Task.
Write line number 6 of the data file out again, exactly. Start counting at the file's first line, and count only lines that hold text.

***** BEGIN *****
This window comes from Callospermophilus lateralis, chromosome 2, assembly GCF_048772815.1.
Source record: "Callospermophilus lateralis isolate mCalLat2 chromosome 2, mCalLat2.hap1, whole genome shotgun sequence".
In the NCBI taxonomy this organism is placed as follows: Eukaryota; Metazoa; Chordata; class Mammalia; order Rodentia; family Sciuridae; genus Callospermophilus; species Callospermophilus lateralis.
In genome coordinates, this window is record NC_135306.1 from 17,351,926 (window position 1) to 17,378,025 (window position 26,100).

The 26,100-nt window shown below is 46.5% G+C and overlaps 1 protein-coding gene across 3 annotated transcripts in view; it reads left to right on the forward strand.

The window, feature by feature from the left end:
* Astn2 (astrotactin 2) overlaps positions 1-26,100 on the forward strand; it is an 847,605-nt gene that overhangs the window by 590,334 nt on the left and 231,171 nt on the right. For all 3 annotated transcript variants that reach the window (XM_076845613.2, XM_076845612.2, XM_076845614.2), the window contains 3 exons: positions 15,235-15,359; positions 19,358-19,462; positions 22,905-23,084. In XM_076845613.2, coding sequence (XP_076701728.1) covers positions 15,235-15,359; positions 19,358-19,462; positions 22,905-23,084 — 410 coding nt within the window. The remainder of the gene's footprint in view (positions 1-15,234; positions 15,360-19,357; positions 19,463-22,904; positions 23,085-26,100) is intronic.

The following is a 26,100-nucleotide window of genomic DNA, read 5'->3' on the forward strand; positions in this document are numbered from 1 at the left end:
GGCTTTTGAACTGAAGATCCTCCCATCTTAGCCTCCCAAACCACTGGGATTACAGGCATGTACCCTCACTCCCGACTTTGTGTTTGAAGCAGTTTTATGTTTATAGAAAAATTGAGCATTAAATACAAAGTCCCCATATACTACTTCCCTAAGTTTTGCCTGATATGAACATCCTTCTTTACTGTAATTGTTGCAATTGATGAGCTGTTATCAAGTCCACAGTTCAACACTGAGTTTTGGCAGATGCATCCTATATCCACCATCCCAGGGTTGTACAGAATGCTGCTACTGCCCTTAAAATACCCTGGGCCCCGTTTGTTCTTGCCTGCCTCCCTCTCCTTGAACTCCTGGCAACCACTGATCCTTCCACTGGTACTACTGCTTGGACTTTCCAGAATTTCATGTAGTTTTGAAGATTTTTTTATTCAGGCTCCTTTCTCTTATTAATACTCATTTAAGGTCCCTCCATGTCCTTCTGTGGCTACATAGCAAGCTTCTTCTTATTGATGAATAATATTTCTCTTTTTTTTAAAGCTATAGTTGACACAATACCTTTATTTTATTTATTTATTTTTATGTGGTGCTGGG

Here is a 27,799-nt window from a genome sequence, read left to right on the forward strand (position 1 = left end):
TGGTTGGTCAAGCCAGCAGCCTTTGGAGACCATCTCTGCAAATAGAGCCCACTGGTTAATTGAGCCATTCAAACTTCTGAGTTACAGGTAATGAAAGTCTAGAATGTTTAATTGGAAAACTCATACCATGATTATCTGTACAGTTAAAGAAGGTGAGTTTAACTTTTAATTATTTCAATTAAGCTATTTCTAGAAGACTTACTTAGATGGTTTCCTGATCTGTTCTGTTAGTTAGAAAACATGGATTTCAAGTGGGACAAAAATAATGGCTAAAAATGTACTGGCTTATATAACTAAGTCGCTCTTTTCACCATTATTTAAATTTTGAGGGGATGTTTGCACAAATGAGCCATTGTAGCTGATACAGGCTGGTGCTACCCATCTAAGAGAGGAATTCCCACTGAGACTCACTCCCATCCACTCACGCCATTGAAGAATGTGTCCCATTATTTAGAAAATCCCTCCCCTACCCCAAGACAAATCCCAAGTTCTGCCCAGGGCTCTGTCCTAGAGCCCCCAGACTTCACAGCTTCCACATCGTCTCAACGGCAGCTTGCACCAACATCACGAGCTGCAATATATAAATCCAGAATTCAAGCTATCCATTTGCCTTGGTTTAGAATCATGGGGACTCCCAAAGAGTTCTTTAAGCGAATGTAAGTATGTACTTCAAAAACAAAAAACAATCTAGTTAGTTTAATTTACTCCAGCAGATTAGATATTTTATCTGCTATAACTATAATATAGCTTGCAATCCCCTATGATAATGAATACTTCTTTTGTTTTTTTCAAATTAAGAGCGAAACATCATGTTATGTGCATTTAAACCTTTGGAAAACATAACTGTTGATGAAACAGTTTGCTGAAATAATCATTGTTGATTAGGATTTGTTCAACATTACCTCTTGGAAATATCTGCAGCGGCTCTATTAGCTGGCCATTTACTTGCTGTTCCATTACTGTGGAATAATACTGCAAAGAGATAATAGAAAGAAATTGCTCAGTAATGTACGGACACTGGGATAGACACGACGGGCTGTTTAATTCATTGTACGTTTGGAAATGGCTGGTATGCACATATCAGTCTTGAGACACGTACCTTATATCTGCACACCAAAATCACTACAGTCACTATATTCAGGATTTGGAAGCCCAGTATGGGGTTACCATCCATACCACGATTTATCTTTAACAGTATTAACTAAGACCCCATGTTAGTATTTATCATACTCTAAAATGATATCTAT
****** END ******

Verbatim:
The window, feature by feature from the left end: